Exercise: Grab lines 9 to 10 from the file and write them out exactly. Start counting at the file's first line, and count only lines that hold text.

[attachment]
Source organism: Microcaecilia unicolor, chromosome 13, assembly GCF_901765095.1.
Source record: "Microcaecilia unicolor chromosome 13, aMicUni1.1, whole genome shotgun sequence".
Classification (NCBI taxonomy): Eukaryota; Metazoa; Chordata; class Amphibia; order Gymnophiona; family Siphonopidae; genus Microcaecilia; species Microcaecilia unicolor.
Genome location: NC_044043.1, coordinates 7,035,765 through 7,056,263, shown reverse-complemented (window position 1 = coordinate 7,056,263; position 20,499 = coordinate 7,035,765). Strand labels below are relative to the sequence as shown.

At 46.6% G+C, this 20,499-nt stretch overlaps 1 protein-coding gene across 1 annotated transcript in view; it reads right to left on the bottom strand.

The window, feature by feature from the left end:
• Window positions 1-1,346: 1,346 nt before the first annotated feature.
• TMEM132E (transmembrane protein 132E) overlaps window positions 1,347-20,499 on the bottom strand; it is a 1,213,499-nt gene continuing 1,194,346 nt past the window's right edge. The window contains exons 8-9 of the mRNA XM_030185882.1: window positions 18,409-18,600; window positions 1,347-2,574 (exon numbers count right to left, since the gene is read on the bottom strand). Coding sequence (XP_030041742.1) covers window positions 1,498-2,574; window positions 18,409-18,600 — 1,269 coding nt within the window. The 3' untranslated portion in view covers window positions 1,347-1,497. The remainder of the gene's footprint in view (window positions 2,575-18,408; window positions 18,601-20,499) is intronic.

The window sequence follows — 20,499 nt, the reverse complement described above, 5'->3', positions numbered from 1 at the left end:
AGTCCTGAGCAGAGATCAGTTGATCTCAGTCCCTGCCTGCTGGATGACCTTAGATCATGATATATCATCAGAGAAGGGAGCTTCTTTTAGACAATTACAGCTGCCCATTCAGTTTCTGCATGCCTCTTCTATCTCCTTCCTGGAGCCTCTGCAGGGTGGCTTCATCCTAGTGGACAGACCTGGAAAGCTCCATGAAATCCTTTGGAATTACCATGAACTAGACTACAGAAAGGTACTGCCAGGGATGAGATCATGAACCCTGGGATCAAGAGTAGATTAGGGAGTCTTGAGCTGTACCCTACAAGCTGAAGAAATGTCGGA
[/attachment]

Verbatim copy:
The window sequence follows — 20,499 nt, the reverse complement described above, 5'->3', positions numbered from 1 at the left end:
AGTCCTGAGCAGAGATCAGTTGATCTCAGTCCCTGCCTGCTGGATGACCTTAGATCATGATATATCATCAGAGAAGGGAGCTTCTTTTAGACAATTACAGCTGCCCATTCAGTTTCTGCATGCCTCTTCTATCTCCTTCCTGGAGCCTCTGCAGGGTGGCTTCATCCTAGTGGACAGACCTGGAAAGCTCCATGAAATCCTTTGGAATTACCATGAACTAGACTACAGAAAGGTACTGCCAGGGATGAGATCATGAACCCTGGGATCAAGAGTAGATTAGGGAGTCTTGAGCTGTACCCTACAAGCTGAAGAAATGTCGGA